The death or personal injury of a pet can be emotionally devastating, but in most jurisdictions pets are considered to be property and have no other value in the courtroom. This often comes as a shock to pet owners who seek compensation for their loss. Currently, lawsuits involving injuries to pets are treated as property damage cases, but the tide is slowly turning in favor of pets and the people who love them.
We have laws against animal cruelty, so it seems reasonable to assume that this crime against a pet could lead to a personal injury lawsuit, just as assault against a human can. In fact, there are many areas of the law where disharmony between criminal vs. civil issues and pet vs. people issues can be very confusing and counterintuitive.
Pain and Suffering
Cruelty implies that pain and suffering must be involved. Even though animal cruelty is against the law and caries a criminal penalty, the pain and suffering of the animal is not considered relevant in civil court. However, if you are present and witness the event that causes the pain and suffering of your pet, or if the pain and suffering of the pet is found to be extreme and grotesque, you may be entitled to compensation for your own emotional trauma. In a few rare cases, if the person who caused the pain and suffering acted with extreme malice and obviously intended to inflict pain and suffering upon the animal, the courts will award punitive damages to discourage the behavior in the future.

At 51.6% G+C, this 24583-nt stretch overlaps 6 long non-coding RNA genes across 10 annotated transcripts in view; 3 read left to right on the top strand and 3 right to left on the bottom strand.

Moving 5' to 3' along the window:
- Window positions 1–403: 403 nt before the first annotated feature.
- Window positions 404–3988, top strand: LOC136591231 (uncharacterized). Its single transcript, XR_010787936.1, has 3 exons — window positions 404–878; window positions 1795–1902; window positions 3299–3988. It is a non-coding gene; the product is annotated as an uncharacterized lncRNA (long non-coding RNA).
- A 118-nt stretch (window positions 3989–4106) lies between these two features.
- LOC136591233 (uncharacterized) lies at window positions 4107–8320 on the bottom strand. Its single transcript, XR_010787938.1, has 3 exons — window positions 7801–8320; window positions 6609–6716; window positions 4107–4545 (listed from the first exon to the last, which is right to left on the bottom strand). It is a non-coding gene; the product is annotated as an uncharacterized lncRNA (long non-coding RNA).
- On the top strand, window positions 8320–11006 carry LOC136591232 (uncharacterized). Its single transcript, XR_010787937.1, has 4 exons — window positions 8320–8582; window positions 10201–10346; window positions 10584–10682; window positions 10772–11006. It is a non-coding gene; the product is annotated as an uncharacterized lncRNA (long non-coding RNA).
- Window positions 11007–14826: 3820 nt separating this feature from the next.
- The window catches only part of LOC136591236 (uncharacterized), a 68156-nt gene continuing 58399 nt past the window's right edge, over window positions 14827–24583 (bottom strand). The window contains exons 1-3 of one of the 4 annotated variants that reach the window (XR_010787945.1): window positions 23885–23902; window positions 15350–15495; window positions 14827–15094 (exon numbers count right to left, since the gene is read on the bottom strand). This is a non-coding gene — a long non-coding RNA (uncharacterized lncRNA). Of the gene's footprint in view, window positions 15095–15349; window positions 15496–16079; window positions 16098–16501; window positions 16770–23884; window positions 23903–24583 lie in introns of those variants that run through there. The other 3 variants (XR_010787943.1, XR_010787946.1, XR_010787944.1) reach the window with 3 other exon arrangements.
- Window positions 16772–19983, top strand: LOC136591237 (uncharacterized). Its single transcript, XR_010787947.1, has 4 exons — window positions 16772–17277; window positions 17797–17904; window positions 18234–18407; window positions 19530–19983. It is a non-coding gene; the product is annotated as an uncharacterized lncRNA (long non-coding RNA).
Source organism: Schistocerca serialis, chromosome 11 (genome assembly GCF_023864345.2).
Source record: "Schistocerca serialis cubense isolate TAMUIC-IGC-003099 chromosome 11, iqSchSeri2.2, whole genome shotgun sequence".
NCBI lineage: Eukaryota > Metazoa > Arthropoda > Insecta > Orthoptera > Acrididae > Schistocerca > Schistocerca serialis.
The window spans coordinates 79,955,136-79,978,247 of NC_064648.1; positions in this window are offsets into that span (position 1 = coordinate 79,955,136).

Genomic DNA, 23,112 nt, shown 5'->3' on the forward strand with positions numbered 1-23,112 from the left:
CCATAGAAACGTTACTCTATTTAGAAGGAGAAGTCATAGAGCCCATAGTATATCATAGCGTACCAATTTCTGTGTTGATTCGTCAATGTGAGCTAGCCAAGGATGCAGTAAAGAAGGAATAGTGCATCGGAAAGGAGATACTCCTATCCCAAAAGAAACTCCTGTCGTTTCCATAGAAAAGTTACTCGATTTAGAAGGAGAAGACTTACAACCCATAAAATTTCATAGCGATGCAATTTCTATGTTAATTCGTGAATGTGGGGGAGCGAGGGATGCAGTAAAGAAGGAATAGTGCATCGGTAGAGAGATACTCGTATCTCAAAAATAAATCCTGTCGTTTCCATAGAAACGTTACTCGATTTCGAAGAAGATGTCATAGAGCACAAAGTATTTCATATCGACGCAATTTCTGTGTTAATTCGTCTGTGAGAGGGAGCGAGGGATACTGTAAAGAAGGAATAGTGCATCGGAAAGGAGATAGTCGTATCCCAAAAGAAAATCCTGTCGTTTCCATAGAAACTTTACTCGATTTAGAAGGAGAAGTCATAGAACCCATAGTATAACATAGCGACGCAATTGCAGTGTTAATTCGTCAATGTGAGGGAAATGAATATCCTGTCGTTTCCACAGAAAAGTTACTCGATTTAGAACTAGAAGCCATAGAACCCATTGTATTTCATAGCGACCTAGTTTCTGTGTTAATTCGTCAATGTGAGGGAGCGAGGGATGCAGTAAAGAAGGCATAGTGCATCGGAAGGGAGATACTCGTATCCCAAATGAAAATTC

Loss of companionship
Most people think of their pets as family members or companions, so it naturally follows that “loss of companionship” would be an important element when a pet is killed intentionally or by negligence. There have been a few cases where the courts acknowledged and awarded damages for loss of companionship when a pet was killed, but most do not.
Another very confusing issue is medical malpractice. Veterinarians are required to go to medical school and be licensed through a process almost as stringent as that for human doctors. Medical malpractice lawsuits against veterinarians are not at all uncommon. What most people are not aware of, however, is that these lawsuits are very different from malpractice suits against human doctors. Like human medical malpractice, compensation may be granted for any associated medical expenses, but that is the only real similarity. From there, the only compensation available is for the replacement value of the animal.
The idea of treating pets merely as property does not sit well with many people. Even in some cases where loss of companionship was denied, the court has included in its decision that while it could not grant loss of companionship based on the law, the law itself was somehow lacking in not providing a more appropriate designation for pets than mere property.
Some cities and states have changed pet laws to use the term “guardian” in place of “owner,” and legislation replacing the term “pet” with “companion animal” has been drafted for consideration in many areas.
People spend more money now than ever on luxury items for their pets. Trends such as birthday parties, daycare, and play dates for pets show a recent shift in the way we view and treat our pets.
As these small legal changes and large social changes stack up, it is inevitable that lawsuits involving injuries to pets will change as well. Even today, though most courts still treat pets as property, you may be compensated for your own pain and suffering along with other damages that are not usually associated with simple property damage cases.
If your pet has been injured or killed, your recourse is probably limited, but it might be worthwhile to speak to an experienced personal injury attorney.